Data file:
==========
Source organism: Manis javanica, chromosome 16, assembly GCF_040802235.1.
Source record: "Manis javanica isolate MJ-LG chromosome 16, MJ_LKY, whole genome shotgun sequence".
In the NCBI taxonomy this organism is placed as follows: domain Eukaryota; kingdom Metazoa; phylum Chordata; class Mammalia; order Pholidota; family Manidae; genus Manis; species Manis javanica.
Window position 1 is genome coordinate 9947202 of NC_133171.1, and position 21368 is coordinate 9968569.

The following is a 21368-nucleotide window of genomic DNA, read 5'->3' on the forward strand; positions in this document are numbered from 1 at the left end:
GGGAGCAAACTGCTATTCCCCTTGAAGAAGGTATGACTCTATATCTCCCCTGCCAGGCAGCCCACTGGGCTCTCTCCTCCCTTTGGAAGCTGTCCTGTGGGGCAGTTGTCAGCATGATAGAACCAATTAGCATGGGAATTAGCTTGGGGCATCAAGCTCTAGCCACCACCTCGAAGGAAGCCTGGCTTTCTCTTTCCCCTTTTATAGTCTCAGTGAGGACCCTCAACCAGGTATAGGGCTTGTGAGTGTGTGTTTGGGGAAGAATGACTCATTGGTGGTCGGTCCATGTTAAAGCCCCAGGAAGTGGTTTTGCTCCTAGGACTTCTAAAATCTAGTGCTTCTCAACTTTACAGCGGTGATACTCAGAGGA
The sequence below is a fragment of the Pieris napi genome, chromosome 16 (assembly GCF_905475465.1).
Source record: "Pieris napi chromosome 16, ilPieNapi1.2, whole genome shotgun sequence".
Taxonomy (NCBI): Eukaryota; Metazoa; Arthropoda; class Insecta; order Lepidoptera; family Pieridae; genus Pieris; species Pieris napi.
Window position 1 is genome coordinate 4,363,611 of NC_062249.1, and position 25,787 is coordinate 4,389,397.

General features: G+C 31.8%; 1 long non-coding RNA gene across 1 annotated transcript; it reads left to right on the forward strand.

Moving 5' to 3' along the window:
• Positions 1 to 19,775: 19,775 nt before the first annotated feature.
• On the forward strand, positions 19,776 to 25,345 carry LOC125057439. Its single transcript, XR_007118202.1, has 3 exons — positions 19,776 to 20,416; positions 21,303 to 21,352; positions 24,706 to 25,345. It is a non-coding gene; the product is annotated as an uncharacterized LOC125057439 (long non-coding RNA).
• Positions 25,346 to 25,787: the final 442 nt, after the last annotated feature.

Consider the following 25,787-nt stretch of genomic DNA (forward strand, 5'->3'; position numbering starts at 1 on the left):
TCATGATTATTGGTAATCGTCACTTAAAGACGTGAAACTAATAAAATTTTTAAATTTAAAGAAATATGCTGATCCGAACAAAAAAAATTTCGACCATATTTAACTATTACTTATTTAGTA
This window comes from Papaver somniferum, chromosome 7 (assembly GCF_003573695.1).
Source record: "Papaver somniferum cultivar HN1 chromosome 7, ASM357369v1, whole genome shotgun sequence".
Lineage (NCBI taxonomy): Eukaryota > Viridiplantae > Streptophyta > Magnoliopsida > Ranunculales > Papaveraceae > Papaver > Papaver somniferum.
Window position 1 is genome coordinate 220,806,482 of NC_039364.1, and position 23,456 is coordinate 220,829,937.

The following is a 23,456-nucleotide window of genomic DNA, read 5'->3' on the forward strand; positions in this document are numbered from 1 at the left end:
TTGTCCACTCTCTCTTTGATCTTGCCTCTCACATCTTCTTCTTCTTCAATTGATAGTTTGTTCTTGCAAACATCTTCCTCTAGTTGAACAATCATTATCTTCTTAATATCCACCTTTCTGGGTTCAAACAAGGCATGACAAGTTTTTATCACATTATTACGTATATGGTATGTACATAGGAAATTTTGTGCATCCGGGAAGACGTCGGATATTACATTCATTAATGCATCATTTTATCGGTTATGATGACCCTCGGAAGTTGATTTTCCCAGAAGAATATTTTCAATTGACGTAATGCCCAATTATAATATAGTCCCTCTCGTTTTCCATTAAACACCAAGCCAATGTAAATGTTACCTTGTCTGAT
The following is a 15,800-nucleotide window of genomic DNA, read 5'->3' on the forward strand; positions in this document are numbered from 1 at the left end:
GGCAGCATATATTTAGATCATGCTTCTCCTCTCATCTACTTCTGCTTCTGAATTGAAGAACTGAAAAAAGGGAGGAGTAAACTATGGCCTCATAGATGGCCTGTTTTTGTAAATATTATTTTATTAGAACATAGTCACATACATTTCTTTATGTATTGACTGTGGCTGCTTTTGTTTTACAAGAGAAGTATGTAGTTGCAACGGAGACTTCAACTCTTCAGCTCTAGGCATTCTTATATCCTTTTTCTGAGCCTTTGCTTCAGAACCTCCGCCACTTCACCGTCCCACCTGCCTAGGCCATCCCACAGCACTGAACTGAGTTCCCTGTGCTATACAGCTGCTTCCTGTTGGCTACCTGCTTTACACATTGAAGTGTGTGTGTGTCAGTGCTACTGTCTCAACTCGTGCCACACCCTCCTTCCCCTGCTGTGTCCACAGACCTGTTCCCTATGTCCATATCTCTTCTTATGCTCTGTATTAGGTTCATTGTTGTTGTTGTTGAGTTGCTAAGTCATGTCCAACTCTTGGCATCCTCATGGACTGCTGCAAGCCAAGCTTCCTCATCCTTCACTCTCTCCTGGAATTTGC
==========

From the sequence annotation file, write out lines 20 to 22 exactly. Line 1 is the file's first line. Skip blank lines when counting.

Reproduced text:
Lineage (NCBI taxonomy): Eukaryota > Viridiplantae > Streptophyta > Magnoliopsida > Ranunculales > Papaveraceae > Papaver > Papaver somniferum.
Window position 1 is genome coordinate 220,806,482 of NC_039364.1, and position 23,456 is coordinate 220,829,937.

The following is a 23,456-nucleotide window of genomic DNA, read 5'->3' on the forward strand; positions in this document are numbered from 1 at the left end: